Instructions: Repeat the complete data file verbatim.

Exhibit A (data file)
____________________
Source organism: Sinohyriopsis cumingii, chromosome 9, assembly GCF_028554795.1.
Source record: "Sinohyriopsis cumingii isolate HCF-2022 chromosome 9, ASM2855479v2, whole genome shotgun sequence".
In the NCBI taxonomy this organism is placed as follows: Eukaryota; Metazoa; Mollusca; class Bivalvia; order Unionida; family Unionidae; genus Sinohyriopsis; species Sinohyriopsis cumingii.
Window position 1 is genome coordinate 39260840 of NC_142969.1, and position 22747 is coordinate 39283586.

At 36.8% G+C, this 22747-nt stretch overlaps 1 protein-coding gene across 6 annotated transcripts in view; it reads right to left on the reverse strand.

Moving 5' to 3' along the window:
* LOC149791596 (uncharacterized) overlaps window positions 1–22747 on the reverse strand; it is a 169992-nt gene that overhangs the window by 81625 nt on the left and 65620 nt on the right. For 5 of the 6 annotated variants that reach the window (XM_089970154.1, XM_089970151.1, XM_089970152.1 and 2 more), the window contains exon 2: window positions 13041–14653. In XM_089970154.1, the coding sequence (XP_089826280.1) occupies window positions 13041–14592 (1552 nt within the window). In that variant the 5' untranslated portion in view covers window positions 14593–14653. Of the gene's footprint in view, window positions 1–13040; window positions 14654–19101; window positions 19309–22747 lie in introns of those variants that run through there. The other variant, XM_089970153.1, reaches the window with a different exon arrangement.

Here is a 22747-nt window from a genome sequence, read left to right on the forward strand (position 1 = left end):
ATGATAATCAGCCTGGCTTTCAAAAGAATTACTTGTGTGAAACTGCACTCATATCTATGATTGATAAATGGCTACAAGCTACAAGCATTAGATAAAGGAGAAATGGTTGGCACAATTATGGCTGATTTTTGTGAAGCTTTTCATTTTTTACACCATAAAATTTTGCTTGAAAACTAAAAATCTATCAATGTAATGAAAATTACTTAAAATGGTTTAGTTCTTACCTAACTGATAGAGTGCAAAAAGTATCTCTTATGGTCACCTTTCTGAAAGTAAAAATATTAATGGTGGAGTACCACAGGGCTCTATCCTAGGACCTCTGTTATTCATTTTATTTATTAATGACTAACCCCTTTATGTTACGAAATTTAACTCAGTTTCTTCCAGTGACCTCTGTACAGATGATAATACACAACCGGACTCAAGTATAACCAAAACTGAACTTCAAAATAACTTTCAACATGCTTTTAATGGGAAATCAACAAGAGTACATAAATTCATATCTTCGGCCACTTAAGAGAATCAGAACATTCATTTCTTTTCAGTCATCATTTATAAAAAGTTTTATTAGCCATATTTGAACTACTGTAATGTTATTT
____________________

Source organism: Sinohyriopsis cumingii, chromosome 9, assembly GCF_028554795.1.
Source record: "Sinohyriopsis cumingii isolate HCF-2022 chromosome 9, ASM2855479v2, whole genome shotgun sequence".
In the NCBI taxonomy this organism is placed as follows: Eukaryota; Metazoa; Mollusca; class Bivalvia; order Unionida; family Unionidae; genus Sinohyriopsis; species Sinohyriopsis cumingii.
Window position 1 is genome coordinate 39260840 of NC_142969.1, and position 22747 is coordinate 39283586.

At 36.8% G+C, this 22747-nt stretch overlaps 1 protein-coding gene across 6 annotated transcripts in view; it reads right to left on the reverse strand.

Moving 5' to 3' along the window:
* LOC149791596 (uncharacterized) overlaps window positions 1–22747 on the reverse strand; it is a 169992-nt gene that overhangs the window by 81625 nt on the left and 65620 nt on the right. For 5 of the 6 annotated variants that reach the window (XM_089970154.1, XM_089970151.1, XM_089970152.1 and 2 more), the window contains exon 2: window positions 13041–14653. In XM_089970154.1, the coding sequence (XP_089826280.1) occupies window positions 13041–14592 (1552 nt within the window). In that variant the 5' untranslated portion in view covers window positions 14593–14653. Of the gene's footprint in view, window positions 1–13040; window positions 14654–19101; window positions 19309–22747 lie in introns of those variants that run through there. The other variant, XM_089970153.1, reaches the window with a different exon arrangement.

Here is a 22747-nt window from a genome sequence, read left to right on the forward strand (position 1 = left end):
ATGATAATCAGCCTGGCTTTCAAAAGAATTACTTGTGTGAAACTGCACTCATATCTATGATTGATAAATGGCTACAAGCTACAAGCATTAGATAAAGGAGAAATGGTTGGCACAATTATGGCTGATTTTTGTGAAGCTTTTCATTTTTTACACCATAAAATTTTGCTTGAAAACTAAAAATCTATCAATGTAATGAAAATTACTTAAAATGGTTTAGTTCTTACCTAACTGATAGAGTGCAAAAAGTATCTCTTATGGTCACCTTTCTGAAAGTAAAAATATTAATGGTGGAGTACCACAGGGCTCTATCCTAGGACCTCTGTTATTCATTTTATTTATTAATGACTAACCCCTTTATGTTACGAAATTTAACTCAGTTTCTTCCAGTGACCTCTGTACAGATGATAATACACAACCGGACTCAAGTATAACCAAAACTGAACTTCAAAATAACTTTCAACATGCTTTTAATGGGAAATCAACAAGAGTACATAAATTCATATCTTCGGCCACTTAAGAGAATCAGAACATTCATTTCTTTTCAGTCATCATTTATAAAAAGTTTTATTAGCCATATTTGAACTACTGTAATGTTATTT